Au naturel: the world is your boudoir

Every photographer has their own style. Whether it’s upscale, highly-polished event photography or richly saturated candids depicting smiling families, no two artistic styles are exactly the same.

Ottawa-based Saint Kayla Photography takes specialization one step further. Independent business-owner, part-time entrepreneur, photographer and French-Canadian-Bajan artist Kayla Straker-Trotman creates a unique experience for her clients. She combines the intimacy and vulnerability of traditional boudoir photography with the raw beauty of nature in her sessions.

Straker-Trotman, who started her photography business in November 2018, was apprehensive about joining such a competitive industry. However, she soon realized that her techniques, personal beliefs and way of interacting with people would put clients at ease.

“For me, meditation and spiritual stuff kind of brought customers or clients to me pretty easily,” says Straker-Trotman.

The nature of boudoir photography is, in itself, deeply personal. The subject undresses in stages, donning various pieces of lingerie and other intimates, sometimes even appearing nude. The photographer is allowed to witness all this, so some degree of comfort is warranted for these sessions. Straker-Trotman says that establishing this trust with her clients comes naturally to her.

“I think people are really okay with being raw with me,” says Straker-Trotman. “I guess it’s part of my personality where I get people to slowly be okay with everything.”

Typically, boudoir photography takes place in a bedroom or studio staged to give a more intimate, warm feel, but Straker-Trotman’s clients prefer to be photographed outdoors.

One of Kayla Straker-Trotman's trademark boudoir photos, with her subject posing nude in a field of grass.

One of Kayla Straker-Trotman's trademark boudoir photos, with her subject posing nude in a field of grass. Photo credit: Saint Kayla Photography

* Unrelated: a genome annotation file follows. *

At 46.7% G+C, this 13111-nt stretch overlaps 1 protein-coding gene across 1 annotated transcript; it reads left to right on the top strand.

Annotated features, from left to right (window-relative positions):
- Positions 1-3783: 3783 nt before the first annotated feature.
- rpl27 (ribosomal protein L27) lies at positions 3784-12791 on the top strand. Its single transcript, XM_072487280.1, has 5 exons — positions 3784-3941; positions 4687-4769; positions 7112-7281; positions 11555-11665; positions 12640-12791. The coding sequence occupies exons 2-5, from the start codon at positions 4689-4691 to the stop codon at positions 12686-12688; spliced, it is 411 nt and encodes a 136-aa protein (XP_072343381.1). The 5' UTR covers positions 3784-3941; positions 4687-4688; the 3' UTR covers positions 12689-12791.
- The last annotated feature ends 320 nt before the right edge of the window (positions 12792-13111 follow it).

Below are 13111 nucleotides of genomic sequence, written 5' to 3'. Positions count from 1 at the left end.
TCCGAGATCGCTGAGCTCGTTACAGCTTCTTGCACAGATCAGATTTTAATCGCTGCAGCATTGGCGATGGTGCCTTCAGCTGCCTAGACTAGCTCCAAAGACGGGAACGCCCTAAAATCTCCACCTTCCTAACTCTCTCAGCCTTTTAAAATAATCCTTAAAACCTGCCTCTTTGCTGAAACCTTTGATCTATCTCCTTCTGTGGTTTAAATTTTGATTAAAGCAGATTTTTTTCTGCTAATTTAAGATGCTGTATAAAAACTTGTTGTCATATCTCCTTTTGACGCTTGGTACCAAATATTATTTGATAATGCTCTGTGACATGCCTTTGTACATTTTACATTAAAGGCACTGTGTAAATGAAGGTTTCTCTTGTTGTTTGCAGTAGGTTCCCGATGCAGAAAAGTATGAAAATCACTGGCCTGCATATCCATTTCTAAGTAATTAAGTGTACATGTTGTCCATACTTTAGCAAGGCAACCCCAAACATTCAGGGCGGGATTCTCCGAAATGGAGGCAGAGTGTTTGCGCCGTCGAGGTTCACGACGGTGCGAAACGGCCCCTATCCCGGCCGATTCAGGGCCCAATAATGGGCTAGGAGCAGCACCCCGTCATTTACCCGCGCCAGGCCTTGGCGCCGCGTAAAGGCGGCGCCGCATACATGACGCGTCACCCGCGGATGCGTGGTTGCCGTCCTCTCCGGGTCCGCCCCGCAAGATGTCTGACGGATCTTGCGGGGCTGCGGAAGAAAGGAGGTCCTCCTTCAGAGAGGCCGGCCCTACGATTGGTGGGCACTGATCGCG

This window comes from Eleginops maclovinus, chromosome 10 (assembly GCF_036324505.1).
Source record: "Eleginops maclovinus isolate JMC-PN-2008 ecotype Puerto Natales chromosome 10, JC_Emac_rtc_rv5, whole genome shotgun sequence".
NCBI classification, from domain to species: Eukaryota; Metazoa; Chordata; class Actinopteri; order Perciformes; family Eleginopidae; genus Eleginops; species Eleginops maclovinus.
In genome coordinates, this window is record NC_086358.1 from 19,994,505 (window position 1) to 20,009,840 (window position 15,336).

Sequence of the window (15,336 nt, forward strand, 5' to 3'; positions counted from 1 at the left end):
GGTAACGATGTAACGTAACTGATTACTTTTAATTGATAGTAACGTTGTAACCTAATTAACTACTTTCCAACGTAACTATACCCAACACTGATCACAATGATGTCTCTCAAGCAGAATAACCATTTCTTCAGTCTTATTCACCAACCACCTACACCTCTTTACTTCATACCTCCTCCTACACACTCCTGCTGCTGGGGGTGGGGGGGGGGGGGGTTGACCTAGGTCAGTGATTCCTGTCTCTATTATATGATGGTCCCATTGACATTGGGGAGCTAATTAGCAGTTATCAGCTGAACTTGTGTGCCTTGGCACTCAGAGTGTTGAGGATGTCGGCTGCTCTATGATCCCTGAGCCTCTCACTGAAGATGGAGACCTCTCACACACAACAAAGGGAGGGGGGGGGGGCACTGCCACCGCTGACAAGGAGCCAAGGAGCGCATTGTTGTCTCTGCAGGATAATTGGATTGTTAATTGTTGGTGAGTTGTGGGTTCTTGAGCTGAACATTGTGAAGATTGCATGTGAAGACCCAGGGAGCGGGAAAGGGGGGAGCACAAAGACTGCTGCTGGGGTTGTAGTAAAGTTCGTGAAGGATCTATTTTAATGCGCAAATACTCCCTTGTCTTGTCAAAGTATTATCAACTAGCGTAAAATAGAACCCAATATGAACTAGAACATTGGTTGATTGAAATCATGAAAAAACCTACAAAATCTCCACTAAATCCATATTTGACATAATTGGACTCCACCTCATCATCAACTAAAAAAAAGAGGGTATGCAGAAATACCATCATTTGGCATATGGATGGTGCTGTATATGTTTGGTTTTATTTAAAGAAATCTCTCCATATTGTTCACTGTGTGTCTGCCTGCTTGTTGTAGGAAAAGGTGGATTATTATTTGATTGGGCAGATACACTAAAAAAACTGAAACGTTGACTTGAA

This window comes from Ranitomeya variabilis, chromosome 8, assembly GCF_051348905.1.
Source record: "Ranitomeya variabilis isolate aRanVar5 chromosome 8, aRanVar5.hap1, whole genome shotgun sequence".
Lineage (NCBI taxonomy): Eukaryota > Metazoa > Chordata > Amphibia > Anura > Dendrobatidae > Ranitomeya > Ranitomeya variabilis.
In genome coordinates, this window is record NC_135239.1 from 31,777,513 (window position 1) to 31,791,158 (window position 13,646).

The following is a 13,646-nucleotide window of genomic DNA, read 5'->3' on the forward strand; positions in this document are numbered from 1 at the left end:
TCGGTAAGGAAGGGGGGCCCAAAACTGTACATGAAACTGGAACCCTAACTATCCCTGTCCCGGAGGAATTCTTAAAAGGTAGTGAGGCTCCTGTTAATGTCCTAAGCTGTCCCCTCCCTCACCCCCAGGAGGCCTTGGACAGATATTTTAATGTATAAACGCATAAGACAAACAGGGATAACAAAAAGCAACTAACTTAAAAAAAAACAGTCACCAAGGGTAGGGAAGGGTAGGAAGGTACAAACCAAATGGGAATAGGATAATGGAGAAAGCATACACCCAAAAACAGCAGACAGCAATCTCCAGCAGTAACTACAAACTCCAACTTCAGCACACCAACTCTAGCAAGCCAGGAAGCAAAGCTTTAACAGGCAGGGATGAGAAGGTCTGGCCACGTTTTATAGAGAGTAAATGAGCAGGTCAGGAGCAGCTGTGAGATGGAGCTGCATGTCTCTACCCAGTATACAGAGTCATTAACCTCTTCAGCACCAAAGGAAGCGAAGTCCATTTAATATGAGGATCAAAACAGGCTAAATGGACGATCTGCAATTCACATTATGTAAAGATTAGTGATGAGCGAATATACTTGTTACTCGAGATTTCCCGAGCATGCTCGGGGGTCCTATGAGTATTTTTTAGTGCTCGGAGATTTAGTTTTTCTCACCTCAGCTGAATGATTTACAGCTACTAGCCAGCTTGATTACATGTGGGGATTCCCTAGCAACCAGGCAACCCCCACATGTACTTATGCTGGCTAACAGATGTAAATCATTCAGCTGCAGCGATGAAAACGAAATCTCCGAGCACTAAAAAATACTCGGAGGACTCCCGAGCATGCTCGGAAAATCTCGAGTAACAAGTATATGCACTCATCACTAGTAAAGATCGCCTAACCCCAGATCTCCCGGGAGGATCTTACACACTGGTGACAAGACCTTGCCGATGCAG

“It’s like a different version of boudoir when I do it,” says Straker-Trotman. “The person starts off super dressed because they want to be comfortable, but then they end up wearing what they want to wear. It’s either lingerie or they just go completely naked, and that’s why they want nature. They don’t want anyone to be there, you want to be in a private area.”

Straker-Trotman calls her photo sessions an “experience” because she says she helps her clients see their innate beauty with very little editing. Her photo sessions often take place in remote locations on the fringes of Ottawa, where she can capture the hidden groves and mossy woodlands of the Valley.

Since Ottawa is known for lengthy, frigid winters, it’s difficult for Straker-Trotman to shoot outdoors during the colder months. That’s why her business runs only for six months of the year – primarily during the summer and fall – when the natural landscape is at its most striking.

“That’s when everyone wants to be outside,” says Straker-Trotman. “They want to find a place that no one else has been, so you usually have to be a little further out in the outskirts of Ottawa. Forest areas and waterfalls and stuff like that. And then there’s some people that just want to be placed in the city, and they want to be interacting with nature, like a leaf or something.”

Although Straker-Trotman has always been enchanted by the arts, photography was something she didn’t learn until later in life.

Straker-Trotman comes from a family which highly encouraged artistic involvement. Even her mother, whom Straker-Trotman says placed a heavy emphasis on academics, was supportive of her daughter’s artistic endeavors.

After she graduated high school, Straker-Trotman began her studies in various programs at Algonquin College.

“I just decided to do all these art programs like advertising and marketing and design studies,” says Straker-Trotman.

When Straker-Trotman began her design studies program, she was handed a DSLR camera for the first time. It was love at first sight.

“I really loved it,” she says. “Even though during that program I threw myself into graphic design. And after I graduated from that program, all I was doing is graphic design, but it felt like work.”